The dust is starting to settle, and the aftermath is a little clearer about CXP and BARC’s decision to merge with PAC last week.
One thing that’s clear is that there’s a lot of potential in the merger. We mentioned the partnership between CXP and PAC that was announced earlier this year. The activities that arose from that are good examples of some of the quick wins available to the firm.
• PAC will be able to take part in the CXP Summit, which is a vendor-sponsored gathering for around 500 CIO-level managers.
• PAC and BARC are co-operating on a PAC Radar aimed at the end-user market for business intelligence tools in Germany.
• PAC and CXP are co-operate in France to produce a service for board-level users in organisations developing strategy for digital transformation, based on modified and bundled content
• PAC can take part in BARC’s major BI and Analytics forum at CeBIT.
• PAC and BARC have co-organised a consulting day for software vendors and systems integrators, bringing together their expertise. Because one of the best things that you can do for your business is to use a top-quality business intelligence software like the one from https://www.inetsoft.com/ as it gives your users a wealth of very useful data from which excellent business decisions can be made.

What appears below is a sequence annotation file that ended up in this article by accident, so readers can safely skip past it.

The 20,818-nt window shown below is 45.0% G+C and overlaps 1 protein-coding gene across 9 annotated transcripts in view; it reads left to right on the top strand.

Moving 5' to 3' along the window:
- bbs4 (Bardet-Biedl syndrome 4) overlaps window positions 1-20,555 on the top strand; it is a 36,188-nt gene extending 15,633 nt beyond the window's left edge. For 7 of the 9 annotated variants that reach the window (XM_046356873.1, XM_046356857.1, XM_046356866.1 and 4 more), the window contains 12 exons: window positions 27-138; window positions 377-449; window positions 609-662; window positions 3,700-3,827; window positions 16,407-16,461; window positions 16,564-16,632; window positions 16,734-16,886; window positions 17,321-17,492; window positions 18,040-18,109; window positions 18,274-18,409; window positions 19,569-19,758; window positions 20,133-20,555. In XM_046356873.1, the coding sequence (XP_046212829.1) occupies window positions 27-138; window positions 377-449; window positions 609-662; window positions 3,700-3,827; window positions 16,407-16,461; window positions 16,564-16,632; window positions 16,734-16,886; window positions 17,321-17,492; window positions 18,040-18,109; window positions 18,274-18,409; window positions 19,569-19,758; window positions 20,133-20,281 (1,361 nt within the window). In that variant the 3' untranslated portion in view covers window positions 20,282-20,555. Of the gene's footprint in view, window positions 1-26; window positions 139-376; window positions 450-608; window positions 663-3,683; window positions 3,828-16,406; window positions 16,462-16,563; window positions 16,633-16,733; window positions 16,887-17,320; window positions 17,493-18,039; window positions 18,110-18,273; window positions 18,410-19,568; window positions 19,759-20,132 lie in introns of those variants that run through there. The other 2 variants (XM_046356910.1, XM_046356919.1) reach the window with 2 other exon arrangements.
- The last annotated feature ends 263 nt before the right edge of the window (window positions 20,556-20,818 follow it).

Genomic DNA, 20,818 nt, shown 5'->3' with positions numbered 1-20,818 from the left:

CXP’s investment allows some of the firms’ long-term shareholders to release some equity. In the short term, the focus will be on integrating the management teams and looking for ways to identify best practises. There’s also longer-term opportunity, separate from these service synergies that probably won’t appear this year but could develop in the next couple of years.
Most obviously, there’s potential to produce a new proposition based on both offering the insight of all three firms, and trying to develop cross-firm insight and synergies. PAC is well known on the supply side of the industry, and the high quality of its insight into the ecosystem is reflected in the 95% renewal rate. But mergers and acquisitions mean that the growth of the vendor side is limited and, of course, even cash cows dry up. The new group has the potential to test out the suitability of end-user market segments. Given CXP and BARC’s background in business applications, cloud services could be a good area, but a simpler strategy would be to try to enter the English-speaking market for insight into business applications strategy.
This would certainly be an audacious development for the CXP Group, but we think all firms need to act on the way that cloud technologies are changing both the industry realities and the way in which insight is consumed.